05 July 2010

Picturing Scientists

Yesterday’s Boston Globe mentioned this small study from Fermilab, which was conducted ten years ago but recently picked up by Restructure and Geek Feminism.

Thirty-one seventh-graders were asked to describe and draw their ideas of a “scientist” before and after a visit to Fermilab, where they met actual scientists. The before sketches often depicted stereotypical mad scientists in lab coats. Following the field trip, the students were more likely to refer to scientists as “normal people,” and to depict them in normal dress.

There was a striking contrast between girls and boys in the small sample. Before the visit, 36% of the girls drew a female scientist. Afterwards, 57% did.

Among boys, before the visit 100% drew male scientists. Afterwards…100% did.


Brigid said...

This is very cool. My husband does research at Fermilab, and while I haven't been there in many years, his colleagues are a nice, relatively normal bunch. My father was a physicist as well, and I remember being very disappointed that he didn't wear a white coat and have a lab (he was a theoretical physicist).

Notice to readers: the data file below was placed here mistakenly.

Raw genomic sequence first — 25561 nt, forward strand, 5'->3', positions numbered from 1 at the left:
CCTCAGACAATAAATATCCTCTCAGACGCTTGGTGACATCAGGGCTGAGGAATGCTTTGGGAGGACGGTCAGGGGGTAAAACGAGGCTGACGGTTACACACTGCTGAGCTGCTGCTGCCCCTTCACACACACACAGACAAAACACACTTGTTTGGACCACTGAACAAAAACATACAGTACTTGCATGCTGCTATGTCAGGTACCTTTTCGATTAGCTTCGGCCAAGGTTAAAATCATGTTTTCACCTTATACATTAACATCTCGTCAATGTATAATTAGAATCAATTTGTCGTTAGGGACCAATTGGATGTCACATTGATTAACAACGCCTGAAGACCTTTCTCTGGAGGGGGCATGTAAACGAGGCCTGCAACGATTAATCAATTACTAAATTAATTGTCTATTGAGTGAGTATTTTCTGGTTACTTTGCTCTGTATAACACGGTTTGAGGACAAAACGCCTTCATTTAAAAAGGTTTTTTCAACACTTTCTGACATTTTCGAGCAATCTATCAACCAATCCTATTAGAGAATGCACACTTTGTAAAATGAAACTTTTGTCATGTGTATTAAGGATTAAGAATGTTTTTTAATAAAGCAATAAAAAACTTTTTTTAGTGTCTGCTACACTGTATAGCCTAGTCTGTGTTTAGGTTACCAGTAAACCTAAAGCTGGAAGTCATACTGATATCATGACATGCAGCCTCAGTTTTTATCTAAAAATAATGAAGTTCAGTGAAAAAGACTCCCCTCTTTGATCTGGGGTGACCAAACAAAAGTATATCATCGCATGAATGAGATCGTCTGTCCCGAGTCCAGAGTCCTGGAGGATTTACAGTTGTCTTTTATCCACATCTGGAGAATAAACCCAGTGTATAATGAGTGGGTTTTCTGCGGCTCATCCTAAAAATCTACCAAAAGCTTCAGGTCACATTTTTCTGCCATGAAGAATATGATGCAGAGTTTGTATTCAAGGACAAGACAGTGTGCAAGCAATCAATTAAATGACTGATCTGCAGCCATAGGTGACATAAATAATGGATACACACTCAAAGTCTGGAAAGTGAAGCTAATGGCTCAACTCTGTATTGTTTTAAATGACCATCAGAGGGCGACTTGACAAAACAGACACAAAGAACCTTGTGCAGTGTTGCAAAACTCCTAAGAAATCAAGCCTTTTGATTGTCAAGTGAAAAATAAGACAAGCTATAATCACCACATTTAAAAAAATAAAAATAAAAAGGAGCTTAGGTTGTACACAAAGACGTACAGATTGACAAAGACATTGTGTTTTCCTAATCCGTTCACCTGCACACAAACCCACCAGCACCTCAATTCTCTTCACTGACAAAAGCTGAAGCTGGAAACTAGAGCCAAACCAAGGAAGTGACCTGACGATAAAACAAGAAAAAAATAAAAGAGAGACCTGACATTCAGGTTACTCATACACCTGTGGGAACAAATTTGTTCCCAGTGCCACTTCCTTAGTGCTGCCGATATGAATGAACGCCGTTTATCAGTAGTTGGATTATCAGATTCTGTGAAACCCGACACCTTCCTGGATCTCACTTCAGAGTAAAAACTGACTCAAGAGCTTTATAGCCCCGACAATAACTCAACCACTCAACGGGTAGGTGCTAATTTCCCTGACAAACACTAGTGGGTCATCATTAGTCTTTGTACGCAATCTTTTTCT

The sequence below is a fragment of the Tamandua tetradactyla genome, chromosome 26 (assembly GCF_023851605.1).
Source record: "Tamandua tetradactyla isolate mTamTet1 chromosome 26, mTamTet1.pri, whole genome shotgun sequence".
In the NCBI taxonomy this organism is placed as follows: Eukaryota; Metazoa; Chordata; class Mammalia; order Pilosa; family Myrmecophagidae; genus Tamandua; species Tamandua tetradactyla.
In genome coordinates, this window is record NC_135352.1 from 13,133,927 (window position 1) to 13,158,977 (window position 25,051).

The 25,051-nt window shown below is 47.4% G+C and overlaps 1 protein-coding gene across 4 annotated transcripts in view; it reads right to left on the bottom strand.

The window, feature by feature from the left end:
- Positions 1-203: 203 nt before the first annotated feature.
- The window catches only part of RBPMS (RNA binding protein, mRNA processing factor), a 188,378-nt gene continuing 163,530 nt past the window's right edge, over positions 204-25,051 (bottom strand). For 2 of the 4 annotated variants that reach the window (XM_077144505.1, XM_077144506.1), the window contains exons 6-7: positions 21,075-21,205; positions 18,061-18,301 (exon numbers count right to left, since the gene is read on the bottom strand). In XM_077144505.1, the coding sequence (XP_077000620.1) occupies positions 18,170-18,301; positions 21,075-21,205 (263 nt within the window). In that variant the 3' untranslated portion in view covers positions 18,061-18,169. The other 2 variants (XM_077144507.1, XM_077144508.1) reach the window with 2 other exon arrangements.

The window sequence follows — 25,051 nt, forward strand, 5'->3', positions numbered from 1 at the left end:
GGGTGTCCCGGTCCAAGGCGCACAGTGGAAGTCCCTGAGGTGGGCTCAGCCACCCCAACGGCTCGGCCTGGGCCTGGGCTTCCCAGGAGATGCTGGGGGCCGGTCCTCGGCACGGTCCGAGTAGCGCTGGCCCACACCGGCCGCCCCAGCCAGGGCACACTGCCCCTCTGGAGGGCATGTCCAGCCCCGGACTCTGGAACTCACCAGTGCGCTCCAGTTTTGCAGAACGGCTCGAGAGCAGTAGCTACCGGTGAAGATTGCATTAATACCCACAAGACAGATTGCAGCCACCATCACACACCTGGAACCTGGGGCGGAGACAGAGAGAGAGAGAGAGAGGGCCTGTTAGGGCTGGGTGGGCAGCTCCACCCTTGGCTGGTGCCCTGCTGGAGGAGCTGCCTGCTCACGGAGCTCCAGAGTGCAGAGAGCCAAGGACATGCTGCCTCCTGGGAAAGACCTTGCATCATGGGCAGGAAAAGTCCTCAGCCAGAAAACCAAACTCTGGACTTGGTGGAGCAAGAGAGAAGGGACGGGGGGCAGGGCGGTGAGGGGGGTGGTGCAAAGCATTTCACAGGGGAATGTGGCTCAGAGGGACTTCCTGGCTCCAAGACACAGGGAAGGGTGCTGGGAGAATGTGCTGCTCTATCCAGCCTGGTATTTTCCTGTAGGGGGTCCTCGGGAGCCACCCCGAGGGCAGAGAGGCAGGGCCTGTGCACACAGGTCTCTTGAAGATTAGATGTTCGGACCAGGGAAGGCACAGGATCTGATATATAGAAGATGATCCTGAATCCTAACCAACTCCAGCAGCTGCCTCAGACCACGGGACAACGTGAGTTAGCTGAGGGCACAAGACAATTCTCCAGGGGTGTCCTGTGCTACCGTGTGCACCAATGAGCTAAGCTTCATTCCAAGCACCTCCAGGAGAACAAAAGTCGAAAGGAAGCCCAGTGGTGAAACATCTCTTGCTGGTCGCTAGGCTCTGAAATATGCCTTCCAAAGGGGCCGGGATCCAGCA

I started out as a physics major my freshman year in college, and I was the only woman in the program. I lasted a year and a half before switching majors; there were a lot of factors, but one was that I was assigned an advisor who was out of the country for a year, and no one bothered to tell me.

Years later, when I was 30, I went back to school to study physics again. There were two women in the physics department, and meeting them made a huge difference in my life, not because of anything they did but because they simply were women physicists. I failed my second run at physics as well—I chose to drop out of grad school to take care of my kid—but that experience left me with a lasting sense of the importance of seeing actual role models.

Melissa Stewart said...

According to a recent study conducted by the American Association for the Advancement of Science, 86 percent of scientists who reported loving their jobs said their decision to study science was influenced by a person they knew or an experience they had between the ages of 7 to 10. If Fermi Lab or other science research centers decide to host student field trips in the future, I hope they'll target this slightly younger age group.

Anonymous said...

Also, those SEVENTH GRADERS are terrible drawers. Every single one of them. Very curious.